I love Crutchfield because they have an awesome “Research” center with very helpful content, especially when dealing with technology that most people don’t understand well. But they don’t JUST put informational content in the resource section; they also have some VERY in-depth information on product pages. The use of a tabbed product description area lets you put a lot of information in a small space. When done right, this is all unique, spiderable content.
While the previous example was a great resource within the product page, here’s another example from Gaiam that could be on a category page. In this case it was on a subdomain, which didn’t help us build many product page links. But it had some other advantages, like design freedom, control of relevant internal links, and the opportunity to rank for research keywords like “How to Compost”, or “Composter Reviews”. With the way Panda is thought to work, you probably wouldn’t want a composter product page to rank highly for “How to Compost” anyway. The idea of matching the query to the purpose of the page is something you should definitely be thinking about with any of these tips.
A lot of retail sites put their sale items in the sale or outlet section and reserve all of their coupon codes for site-wide or category-level deals. There is no reason why you can’t have product-specific coupons. Some of you may already have them. But you can go a step further and offer exclusive product-level coupon codes to high-profile bloggers so they can share them with their readers. For example…
A blogger named Ashley wrote about her Gaiam Balance Ball Chair. The post came up on my Google Alerts feed so we thanked her on Twitter and linked to her post. Next, we contacted Ashley directly and asked if she would like to provide her readers with a 20% off discount on the chair. - Ashley got to offer her readers something nobody else could offer - Her readers got a huge discount on a very popular product And Gaiam got a link directly to their product page Everybody won.
(CHECK TIME) In the interest of time I have to stop here, but I invite you to download my slides from the SMX website or the seOverflow blog because there’s a another slide after this with a few dozen more tips. Thank you!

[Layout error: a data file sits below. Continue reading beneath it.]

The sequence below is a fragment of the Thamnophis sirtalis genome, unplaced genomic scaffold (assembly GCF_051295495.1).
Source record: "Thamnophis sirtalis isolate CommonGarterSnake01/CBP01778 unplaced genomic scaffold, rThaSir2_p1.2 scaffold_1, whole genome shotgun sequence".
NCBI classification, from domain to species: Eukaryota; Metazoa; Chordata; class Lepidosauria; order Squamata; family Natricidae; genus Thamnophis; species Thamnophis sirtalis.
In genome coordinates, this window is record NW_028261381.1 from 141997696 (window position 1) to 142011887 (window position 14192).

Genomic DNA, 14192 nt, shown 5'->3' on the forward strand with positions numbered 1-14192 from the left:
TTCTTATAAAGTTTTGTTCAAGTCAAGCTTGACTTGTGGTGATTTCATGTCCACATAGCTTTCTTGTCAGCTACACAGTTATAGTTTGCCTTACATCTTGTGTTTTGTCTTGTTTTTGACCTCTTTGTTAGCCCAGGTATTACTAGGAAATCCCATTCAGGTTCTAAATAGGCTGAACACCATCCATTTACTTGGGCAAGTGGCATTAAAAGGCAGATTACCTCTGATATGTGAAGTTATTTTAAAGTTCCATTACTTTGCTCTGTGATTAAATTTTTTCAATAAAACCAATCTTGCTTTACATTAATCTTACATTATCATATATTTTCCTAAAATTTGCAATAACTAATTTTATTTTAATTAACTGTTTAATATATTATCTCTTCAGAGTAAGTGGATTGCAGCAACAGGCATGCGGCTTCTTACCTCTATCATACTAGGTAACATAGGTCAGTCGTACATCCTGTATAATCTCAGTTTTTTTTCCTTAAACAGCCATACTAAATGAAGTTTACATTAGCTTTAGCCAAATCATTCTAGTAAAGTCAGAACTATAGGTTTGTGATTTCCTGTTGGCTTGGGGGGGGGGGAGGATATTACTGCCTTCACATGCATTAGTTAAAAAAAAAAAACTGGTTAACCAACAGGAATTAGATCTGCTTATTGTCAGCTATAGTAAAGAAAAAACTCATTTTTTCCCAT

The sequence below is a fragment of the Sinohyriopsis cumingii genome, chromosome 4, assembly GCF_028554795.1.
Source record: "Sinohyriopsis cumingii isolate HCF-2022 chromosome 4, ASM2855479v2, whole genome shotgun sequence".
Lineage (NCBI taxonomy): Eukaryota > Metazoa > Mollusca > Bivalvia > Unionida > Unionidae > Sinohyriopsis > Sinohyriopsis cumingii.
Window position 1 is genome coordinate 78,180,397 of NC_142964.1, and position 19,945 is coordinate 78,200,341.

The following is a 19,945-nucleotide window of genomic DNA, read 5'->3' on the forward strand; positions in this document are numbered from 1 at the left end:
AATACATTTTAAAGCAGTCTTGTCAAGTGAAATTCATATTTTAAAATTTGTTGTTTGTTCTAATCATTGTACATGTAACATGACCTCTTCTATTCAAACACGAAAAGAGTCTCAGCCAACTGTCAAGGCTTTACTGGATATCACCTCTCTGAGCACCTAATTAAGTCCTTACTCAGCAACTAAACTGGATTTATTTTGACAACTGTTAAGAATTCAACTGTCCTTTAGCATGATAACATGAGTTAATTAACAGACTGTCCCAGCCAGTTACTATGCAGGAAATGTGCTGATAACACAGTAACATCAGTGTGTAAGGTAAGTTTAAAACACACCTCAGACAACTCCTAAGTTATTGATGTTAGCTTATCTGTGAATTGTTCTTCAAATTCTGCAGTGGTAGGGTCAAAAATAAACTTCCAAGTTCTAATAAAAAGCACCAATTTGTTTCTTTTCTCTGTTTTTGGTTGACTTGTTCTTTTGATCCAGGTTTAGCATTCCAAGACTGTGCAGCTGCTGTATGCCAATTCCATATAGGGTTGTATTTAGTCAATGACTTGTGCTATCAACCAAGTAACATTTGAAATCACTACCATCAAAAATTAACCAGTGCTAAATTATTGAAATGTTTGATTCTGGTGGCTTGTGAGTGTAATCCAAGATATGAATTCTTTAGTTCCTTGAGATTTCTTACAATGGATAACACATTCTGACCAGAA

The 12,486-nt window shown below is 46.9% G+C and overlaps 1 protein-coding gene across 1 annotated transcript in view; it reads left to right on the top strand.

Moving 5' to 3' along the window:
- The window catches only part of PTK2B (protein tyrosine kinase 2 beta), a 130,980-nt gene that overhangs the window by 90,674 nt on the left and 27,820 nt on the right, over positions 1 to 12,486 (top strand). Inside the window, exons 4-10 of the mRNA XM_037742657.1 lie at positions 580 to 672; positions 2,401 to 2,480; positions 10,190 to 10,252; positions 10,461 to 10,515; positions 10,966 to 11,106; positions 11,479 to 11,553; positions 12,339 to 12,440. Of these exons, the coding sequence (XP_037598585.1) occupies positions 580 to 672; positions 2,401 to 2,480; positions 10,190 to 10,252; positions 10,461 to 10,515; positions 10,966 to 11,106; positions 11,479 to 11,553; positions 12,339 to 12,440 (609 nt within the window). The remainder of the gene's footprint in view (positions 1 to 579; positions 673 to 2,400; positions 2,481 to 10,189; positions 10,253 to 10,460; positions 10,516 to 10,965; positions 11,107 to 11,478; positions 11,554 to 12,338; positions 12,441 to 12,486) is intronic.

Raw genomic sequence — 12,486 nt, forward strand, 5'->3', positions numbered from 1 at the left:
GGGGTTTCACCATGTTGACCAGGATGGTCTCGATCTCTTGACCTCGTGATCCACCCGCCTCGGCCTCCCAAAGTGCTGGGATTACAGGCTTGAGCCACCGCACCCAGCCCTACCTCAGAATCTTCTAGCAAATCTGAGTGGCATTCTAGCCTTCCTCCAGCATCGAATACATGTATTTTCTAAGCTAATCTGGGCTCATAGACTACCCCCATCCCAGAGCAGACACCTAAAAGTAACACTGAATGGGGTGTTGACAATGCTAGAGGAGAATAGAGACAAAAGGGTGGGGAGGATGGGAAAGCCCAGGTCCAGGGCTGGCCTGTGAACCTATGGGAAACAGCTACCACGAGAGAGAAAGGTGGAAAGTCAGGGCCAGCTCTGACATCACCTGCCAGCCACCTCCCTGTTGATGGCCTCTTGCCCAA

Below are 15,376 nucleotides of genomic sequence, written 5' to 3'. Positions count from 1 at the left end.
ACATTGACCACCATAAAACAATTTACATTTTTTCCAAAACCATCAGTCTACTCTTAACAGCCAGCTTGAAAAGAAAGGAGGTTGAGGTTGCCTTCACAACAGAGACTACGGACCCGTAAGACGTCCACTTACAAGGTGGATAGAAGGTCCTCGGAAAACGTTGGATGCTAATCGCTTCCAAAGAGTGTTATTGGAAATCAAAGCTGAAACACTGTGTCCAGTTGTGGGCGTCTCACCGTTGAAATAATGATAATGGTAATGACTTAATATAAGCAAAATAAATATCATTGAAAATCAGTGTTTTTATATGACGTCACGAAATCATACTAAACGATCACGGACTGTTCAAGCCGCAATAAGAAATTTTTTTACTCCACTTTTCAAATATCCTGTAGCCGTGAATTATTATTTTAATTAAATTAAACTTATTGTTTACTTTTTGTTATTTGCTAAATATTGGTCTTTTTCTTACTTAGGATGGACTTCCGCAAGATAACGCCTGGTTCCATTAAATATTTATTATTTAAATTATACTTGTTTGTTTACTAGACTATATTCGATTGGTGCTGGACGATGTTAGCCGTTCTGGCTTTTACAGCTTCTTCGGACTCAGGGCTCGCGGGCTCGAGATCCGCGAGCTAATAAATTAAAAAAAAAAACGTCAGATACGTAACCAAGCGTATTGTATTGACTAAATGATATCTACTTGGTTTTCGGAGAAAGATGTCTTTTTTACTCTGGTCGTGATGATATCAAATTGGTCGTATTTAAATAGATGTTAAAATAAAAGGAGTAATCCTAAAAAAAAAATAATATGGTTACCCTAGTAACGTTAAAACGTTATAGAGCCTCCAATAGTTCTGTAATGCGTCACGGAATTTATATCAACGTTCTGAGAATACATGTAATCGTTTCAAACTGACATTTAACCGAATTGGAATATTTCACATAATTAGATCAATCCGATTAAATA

I was going to go over how to do PR the right way, but I think Chris Winfield pretty much hit it out of the park with his post on SEOmoz this week so I’ll just send you there: 92 Ways to Get and Maximize Press Coverage - on the SEOMoz blog. http://www.seomoz.org/blog/92-ways-to-get-and-maximize-press-coverage
Driving E-commerce Retail Sales
Link Building for Products Everett Sizemore Director, SEO Strategy www.seOverflow.com @balibones Linkedin.com/in/everett http://gplus.to/esizemore
Competing with Amazon and Other Online Mega Stores Isn’t Easy!
On The Bright Side… Perceived Difficulty = Opportunity The BAD News: Building links into product pages can be difficult. The GOOD News: Building links into product pages is even more difficult for the big guys.
TrustBait / LinkBait on PDPs & Categories Hypothetical Example: A store selling helmets could have information in text, infographic or video format educating customers about helmet safety guidelines. You would then get that page linked to from helmet and bike safety resource lists like the Bicycle Helmet Safety Institute: http://www.bhsi.org/links.htm . * To learn more about Trustbait listen to Jim Boykin. #1 This guy didn’t read your trustbait.
Trustbait / Linkbait Crutchfield Self-Selection Crutchfield removes fear & anxiety from the process by educating consumers about their products in a way that nobody else does. Visit www.crutchfield.com for more inspiration.
Crowdsourcing <ul><li>. </li></ul><ul><li>Getting the most out of it: </li></ul><ul><li>Get links into product or category pages </li></ul><ul><li>Grow email list </li></ul><ul><li>Get feed subscribers </li></ul><ul><li>Gain followers, Fans and customers </li></ul><ul><li>Increase traffic </li></ul><ul><li>Increase sales with an offer </li></ul><ul><li>Improve brand recognition </li></ul><ul><li>Improve social SEO signals… </li></ul>#2 Which skateboard deck price should we take a bite out of?
<ul><li>Campaign goals: </li></ul><ul><li>Increase social media engagement </li></ul><ul><li>Improve brand recognition in this space </li></ul><ul><li>Obtain links into landing pages </li></ul><ul><li>Funnel pagerank into new product pages </li></ul><ul><li>Link and brand mentions from: </li></ul><ul><li>MNN.com </li></ul><ul><li>CrazyAboutCompost.com </li></ul><ul><li>Current.com </li></ul><ul><li>ConsumerSearch.com </li></ul><ul><li>WN.com </li></ul><ul><li>Dozens of gardening blogs </li></ul><ul><li>Hundreds of social media shares </li></ul>Crowdsourcing The Gaiam Compost-Off
Educational Resources <ul><li>Three Ways to Educate Shoppers and Get Links: </li></ul><ul><li>A separate content area for educational resource materials that funnels page-rank into category and product pages. </li></ul><ul><li>A blog as the resource area. This is probably the easiest, but sometimes blog posts are less trusted by potential link targets. </li></ul><ul><li>Put the informational content on your category or product pages. </li></ul>#3